Audio, History, Inventions

The Slate that Didn’t Break

Here’s an excellent audio story about an almost forgotten pioneer American Inventor, Thomas Blanchard, whose inventions revolutionized modern manufacturing. Blanchard was a real handful as a boy. He was thrown out of school for rowdiness, and burned down his family’s kitchen trying to “invent” his own blacksmith’s kiln. His punishment for these offenses… to be apprenticed to his brother, hammering out tacks twelve hours a day in his factory. But what Thomas did next changed the course of the industrial revolution forever, as you will hear in this great 15 minute audio dramatization!

To download this MP3 Audio program, RIGHT CLICK HERE and “save link” to your computer. Mac users, press the “control” key then click the link and save the file to your mac.

Bonus Audio Resource: For more info on Blanchard, click here for another short audio program about his inventions.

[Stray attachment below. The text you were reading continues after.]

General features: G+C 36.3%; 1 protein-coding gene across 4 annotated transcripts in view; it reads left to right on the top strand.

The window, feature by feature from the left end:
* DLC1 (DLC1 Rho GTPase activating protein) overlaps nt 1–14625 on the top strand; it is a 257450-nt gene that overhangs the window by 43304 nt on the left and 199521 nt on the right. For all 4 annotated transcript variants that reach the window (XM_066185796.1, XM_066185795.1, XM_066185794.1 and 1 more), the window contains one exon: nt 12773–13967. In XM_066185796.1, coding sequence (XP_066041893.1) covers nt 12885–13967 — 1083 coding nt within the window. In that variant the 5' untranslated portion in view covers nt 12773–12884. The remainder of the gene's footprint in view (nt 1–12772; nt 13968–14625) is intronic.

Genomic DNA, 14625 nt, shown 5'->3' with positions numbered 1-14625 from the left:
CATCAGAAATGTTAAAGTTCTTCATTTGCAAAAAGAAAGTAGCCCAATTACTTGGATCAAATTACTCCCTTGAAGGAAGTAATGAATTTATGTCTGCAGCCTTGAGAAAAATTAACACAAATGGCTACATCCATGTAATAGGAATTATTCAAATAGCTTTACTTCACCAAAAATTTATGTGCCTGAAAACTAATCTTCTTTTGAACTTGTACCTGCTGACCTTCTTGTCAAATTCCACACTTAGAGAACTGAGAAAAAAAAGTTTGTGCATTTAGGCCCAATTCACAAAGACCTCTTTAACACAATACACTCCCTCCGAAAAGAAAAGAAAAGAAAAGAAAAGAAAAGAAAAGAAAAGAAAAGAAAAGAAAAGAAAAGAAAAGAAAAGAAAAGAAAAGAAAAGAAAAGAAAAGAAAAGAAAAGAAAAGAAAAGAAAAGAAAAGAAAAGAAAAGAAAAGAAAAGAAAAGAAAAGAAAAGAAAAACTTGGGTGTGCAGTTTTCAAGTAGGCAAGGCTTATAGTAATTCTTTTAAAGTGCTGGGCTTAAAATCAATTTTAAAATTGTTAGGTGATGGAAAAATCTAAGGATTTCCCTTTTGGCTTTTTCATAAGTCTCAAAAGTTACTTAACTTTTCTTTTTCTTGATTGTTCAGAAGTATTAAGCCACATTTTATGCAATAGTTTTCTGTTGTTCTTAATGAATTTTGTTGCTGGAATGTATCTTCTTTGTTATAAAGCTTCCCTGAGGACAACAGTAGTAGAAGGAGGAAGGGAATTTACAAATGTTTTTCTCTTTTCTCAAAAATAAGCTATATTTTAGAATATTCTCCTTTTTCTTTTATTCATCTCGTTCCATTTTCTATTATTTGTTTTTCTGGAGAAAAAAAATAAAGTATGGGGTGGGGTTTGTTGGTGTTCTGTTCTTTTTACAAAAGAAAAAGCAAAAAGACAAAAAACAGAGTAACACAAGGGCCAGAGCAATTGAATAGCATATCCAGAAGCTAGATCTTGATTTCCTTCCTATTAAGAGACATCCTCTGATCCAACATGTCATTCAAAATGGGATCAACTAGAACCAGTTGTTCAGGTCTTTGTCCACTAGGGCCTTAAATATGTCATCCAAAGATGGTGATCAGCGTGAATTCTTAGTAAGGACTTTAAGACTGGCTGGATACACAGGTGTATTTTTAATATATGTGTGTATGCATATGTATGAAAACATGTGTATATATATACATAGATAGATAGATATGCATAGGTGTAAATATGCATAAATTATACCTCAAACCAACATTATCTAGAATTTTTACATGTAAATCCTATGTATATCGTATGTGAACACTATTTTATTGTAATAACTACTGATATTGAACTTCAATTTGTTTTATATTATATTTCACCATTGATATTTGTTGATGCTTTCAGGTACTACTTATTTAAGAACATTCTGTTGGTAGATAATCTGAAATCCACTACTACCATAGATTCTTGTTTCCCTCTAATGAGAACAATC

History

The Underground History of American Education

Here’s a free edition of John Taylor Gotto’s classic book, The Underground History of American Education, as posted on the Lew Rockwell website. It is terrific.

History, Holidays, Living Books

The Christmas of 1776

The Christmas of 1776: A Young Maiden’s Story by Anne Hollingsworth Wharton (PDF ebook)

Today’s resource is this delightful short story of a young girl’s Christmas experiences during the tumultuous time of the American Revolution, taken from the book “A Last Century Maiden” by Anne Hollingsworth Wharton. Lots of fascinating history and details of old-time holiday celebrations make this story a great read-aloud for the whole family! Check it out!